# Thread: [Generic Programming] Looping down a tree

1. ## [Generic Programming] Looping down a tree

Hi,

I've got a programming problem that I'm not sure how to code. It's a general what-algorithm-should-I-use sort of problem. The basic context is that I want to separate a comic page into its individual panels.

What I do is scan through each line in the vertical direction and if the line has more than, say, 5 black pixels, it is not a separator. Otherwise it is. I then repeat this in the horizontal direction like in the image above. This is done by manually writing 2 loops. What I would like to do is have an automatic while/for loop which repeats the scanning in the vertical direction again, then in the horizontal direction and continue until it is impossible to split the image into smaller panels.

Is there a way to do this? I've looked for a few tree algorithms but I couldn't find one that I understood well enough to write my own version of.

My python code is below, crop_panels() is the relevant function.

Thanks!

Code:
```#!/usr/bin/env python

from __future__ import division
import sys
import os
import numpy
from PIL import Image
import datetime

def detect_white(image):
"""This function takes a PIL image and returns a numpy array of booleans"""

# Save a b&w image for testing
image.convert('1', dither=0).save('black_white.png')

# Make a color matrix of the image

pixel_array = []
# Array of pixels
for index in range(image.size[1]):
pixel_array.append([])
for i in range(image.size[0]):
# If color is greater than 250, then it's white (True)
pixel_array[index].append(image_array[i, index] >= 250)

# Convert list of lists into a numpy array
pixel_array = numpy.array(pixel_array)

# Return size and array as a tuple

return pixel_array

def detect_stripes(area_array, threshold):
"""This function detects horizontal (=) stripes in an area of an image"""
# Get width and height (shape of matrix)
height, width = area_array.shape
# Calculate number of pixels allowed to be False for it to still be a stripe
false_pixels = int(height * threshold)

# Fill a list with all pixels
stripes = range(height)

# Loop through each row in the image, checking whether the pixels are True
for line_index, line in enumerate(area_array):
num_false_pixels = 0
for pixel in line:
# If the number of allowed false pixels is reached, go to the next line
if pixel == False:
if num_false_pixels >= false_pixels:
stripes.remove(line_index)
break
else:
num_false_pixels += 1
stripes.append(0) # Assume that there is a stripe at the start and end of the image
stripes.append(height)
return stripes

def clean_stripes(stripes):
"""This function consolidates stripes that are close together"""

clean_stripes = []
i = 0
# Go through the stripes
while i < len(stripes):
try:
total = stripes[i]
number_of_lines = 1
while stripes[i] + 1 == stripes[i + 1]:
i += 1
number_of_lines += 1
total += stripes[i]
except IndexError: # If the value is the last in the list
pass
try:
clean_stripes.append(int(total/number_of_lines))
except ZeroDivisionError:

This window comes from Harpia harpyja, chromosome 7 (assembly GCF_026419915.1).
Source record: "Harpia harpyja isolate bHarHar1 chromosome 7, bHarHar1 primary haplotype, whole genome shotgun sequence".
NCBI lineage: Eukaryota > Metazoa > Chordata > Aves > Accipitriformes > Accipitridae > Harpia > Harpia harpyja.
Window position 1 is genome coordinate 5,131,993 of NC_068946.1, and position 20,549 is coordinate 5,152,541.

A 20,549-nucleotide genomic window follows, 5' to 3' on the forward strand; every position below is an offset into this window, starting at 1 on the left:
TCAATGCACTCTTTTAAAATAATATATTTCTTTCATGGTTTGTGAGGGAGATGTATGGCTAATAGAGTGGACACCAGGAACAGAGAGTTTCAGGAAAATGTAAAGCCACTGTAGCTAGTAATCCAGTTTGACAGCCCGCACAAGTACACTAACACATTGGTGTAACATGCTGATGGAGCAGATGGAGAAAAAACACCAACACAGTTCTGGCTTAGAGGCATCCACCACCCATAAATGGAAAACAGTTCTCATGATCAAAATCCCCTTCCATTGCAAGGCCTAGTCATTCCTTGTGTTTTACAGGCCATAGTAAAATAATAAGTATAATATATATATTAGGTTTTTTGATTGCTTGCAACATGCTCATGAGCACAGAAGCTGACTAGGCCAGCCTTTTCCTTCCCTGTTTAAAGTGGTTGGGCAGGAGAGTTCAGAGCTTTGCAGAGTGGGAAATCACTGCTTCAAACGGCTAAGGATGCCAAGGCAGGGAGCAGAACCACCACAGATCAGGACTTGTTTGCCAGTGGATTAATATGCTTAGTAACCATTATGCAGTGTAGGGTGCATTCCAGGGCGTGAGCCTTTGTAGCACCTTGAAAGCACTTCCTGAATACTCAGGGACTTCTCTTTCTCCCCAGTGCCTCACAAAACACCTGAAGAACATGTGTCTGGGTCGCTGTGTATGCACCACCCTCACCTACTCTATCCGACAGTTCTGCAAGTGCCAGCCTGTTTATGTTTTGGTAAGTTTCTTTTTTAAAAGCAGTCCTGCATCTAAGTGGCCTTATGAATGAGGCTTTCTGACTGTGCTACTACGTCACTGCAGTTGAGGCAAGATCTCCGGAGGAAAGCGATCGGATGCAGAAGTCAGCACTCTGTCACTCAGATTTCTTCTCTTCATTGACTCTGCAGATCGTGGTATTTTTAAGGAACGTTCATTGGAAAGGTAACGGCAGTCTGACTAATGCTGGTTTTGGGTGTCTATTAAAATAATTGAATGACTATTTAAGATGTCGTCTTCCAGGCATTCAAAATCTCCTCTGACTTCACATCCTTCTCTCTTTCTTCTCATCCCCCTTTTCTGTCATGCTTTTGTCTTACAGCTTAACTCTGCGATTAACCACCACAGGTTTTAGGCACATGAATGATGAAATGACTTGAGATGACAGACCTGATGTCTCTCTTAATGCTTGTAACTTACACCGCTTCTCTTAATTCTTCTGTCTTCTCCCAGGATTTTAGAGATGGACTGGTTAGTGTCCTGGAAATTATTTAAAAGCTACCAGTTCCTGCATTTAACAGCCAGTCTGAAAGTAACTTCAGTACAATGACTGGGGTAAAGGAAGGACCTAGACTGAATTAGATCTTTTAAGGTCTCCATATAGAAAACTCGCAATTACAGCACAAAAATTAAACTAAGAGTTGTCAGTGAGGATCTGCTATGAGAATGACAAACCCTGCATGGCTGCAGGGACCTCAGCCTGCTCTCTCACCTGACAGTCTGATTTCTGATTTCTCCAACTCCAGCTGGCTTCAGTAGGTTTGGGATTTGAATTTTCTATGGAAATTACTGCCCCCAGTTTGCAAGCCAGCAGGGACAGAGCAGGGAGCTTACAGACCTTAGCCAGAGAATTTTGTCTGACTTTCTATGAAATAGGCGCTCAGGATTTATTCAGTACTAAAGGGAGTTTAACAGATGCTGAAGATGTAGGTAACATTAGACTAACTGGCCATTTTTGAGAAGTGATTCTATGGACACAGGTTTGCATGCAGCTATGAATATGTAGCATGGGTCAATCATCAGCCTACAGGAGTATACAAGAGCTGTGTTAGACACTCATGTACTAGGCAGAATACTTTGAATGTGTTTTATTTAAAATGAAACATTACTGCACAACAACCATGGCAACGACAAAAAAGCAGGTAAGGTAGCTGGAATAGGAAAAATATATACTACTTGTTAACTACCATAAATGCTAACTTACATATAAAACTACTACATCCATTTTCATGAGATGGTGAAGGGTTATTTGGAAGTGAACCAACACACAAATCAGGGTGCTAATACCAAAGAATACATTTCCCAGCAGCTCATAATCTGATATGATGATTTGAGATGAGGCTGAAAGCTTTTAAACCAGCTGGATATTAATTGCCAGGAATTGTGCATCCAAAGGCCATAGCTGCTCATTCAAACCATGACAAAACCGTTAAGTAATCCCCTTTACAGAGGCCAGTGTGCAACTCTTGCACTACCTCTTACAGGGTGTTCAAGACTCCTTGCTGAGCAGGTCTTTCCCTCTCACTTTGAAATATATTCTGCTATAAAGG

clean_stripes.append(stripes[i])
i += 1
# Remove duplicates
clean_stripes = list(set(clean_stripes))
clean_stripes.sort()
return clean_stripes

def crop_panels(image):
"""This function returns a tree of panels"""

# Orientation - 0 is horizontal (=), 1 is vertical (||), swap every loop
pixel_array = detect_white(image)
# Get width and height (shape of matrix)
height, width = pixel_array.shape
crop_array = [] # [(top_x, top_y, bottom_x, bottom_y), [(top_x, top_y, bottom_x, bottom_y)]]

# Scan horizontally
stripes = clean_stripes(detect_stripes(pixel_array, HORIZONTAL_THRESHOLD))

# Convert to crop boxes and append
for stripe_index, stripe in enumerate(stripes):
try:
crop_array.append((0, stripe, width, stripes[stripe_index + 1]))
except IndexError: # Last stripe
pass

# Scan vertically
for box_index, box in enumerate(crop_array):
box_array = []
stripes = clean_stripes(detect_stripes(pixel_array[box[1]:box[3],box[0]:box[2]].T, VERTICAL_THRESHOLD))

for stripe_index, stripe in enumerate(stripes):
try:
box_array.append((stripe, crop_array[box_index][1], stripes[stripe_index + 1], crop_array[box_index][3]))
except IndexError: # Last stripe
pass

# Replace coordinates with new panels if found
if len(box_array) > 0:
crop_array[box_index] = box_array
else: # Otherwise use old panels
try:
crop_array[box_index] = [(0, crop_array[box_index], width, crop_array[box_index + 1])]
except IndexError: # If it's the last, use the height
crop_array[box_index] = [(0, crop_array[box_index], width, height)]

return crop_array

def output_panels(image, panel_array):
"""This function takes a panel array and outputs individual images"""

for indexi, i in enumerate(panel_array):
for indexj, j in enumerate(i):
image.crop(j).save('%s_%s-%s.png'%(INPUT_FILE, indexi, indexj))

def init():
"""Run application"""
global INPUT_FILE, HORIZONTAL_THRESHOLD, VERTICAL_THRESHOLD
# Get input file
INPUT_FILE = sys.argv[1]
# Percentage of line to be black but still a stripe
HORIZONTAL_THRESHOLD = 0.01
VERTICAL_THRESHOLD = 0.0